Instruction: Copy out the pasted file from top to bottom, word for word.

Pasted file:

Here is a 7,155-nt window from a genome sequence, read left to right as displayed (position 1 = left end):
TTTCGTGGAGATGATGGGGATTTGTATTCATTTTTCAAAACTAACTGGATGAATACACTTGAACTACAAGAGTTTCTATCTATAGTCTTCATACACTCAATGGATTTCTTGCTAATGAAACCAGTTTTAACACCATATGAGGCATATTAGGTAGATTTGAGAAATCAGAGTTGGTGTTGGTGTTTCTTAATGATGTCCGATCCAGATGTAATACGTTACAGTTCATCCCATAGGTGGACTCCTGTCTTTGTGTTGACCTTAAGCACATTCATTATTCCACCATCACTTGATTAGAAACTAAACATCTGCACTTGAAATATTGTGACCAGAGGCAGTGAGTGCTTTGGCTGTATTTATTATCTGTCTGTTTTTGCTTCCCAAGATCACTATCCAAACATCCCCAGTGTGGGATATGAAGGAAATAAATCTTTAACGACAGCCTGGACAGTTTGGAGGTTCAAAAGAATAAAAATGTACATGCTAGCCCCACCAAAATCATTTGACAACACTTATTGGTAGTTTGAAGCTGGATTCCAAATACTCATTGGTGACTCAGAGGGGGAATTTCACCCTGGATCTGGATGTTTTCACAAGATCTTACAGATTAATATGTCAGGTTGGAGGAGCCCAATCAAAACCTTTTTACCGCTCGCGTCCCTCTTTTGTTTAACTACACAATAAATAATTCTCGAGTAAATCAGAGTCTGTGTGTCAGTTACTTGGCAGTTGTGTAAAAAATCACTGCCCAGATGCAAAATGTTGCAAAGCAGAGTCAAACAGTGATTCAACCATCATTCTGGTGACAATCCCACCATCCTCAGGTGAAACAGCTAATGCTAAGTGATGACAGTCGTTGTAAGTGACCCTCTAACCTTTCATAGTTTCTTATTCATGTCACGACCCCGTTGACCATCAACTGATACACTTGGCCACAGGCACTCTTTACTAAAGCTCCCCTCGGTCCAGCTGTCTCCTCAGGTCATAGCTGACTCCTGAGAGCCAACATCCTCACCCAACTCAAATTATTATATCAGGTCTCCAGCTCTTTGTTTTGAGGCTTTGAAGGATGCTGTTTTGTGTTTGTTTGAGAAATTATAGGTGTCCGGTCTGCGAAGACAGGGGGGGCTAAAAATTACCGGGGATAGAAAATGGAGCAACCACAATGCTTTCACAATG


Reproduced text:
Here is a 7,155-nt window from a genome sequence, read left to right as displayed (position 1 = left end):
TTTCGTGGAGATGATGGGGATTTGTATTCATTTTTCAAAACTAACTGGATGAATACACTTGAACTACAAGAGTTTCTATCTATAGTCTTCATACACTCAATGGATTTCTTGCTAATGAAACCAGTTTTAACACCATATGAGGCATATTAGGTAGATTTGAGAAATCAGAGTTGGTGTTGGTGTTTCTTAATGATGTCCGATCCAGATGTAATACGTTACAGTTCATCCCATAGGTGGACTCCTGTCTTTGTGTTGACCTTAAGCACATTCATTATTCCACCATCACTTGATTAGAAACTAAACATCTGCACTTGAAATATTGTGACCAGAGGCAGTGAGTGCTTTGGCTGTATTTATTATCTGTCTGTTTTTGCTTCCCAAGATCACTATCCAAACATCCCCAGTGTGGGATATGAAGGAAATAAATCTTTAACGACAGCCTGGACAGTTTGGAGGTTCAAAAGAATAAAAATGTACATGCTAGCCCCACCAAAATCATTTGACAACACTTATTGGTAGTTTGAAGCTGGATTCCAAATACTCATTGGTGACTCAGAGGGGGAATTTCACCCTGGATCTGGATGTTTTCACAAGATCTTACAGATTAATATGTCAGGTTGGAGGAGCCCAATCAAAACCTTTTTACCGCTCGCGTCCCTCTTTTGTTTAACTACACAATAAATAATTCTCGAGTAAATCAGAGTCTGTGTGTCAGTTACTTGGCAGTTGTGTAAAAAATCACTGCCCAGATGCAAAATGTTGCAAAGCAGAGTCAAACAGTGATTCAACCATCATTCTGGTGACAATCCCACCATCCTCAGGTGAAACAGCTAATGCTAAGTGATGACAGTCGTTGTAAGTGACCCTCTAACCTTTCATAGTTTCTTATTCATGTCACGACCCCGTTGACCATCAACTGATACACTTGGCCACAGGCACTCTTTACTAAAGCTCCCCTCGGTCCAGCTGTCTCCTCAGGTCATAGCTGACTCCTGAGAGCCAACATCCTCACCCAACTCAAATTATTATATCAGGTCTCCAGCTCTTTGTTTTGAGGCTTTGAAGGATGCTGTTTTGTGTTTGTTTGAGAAATTATAGGTGTCCGGTCTGCGAAGACAGGGGGGGCTAAAAATTACCGGGGATAGAAAATGGAGCAACCACAATGCTTTCACAATG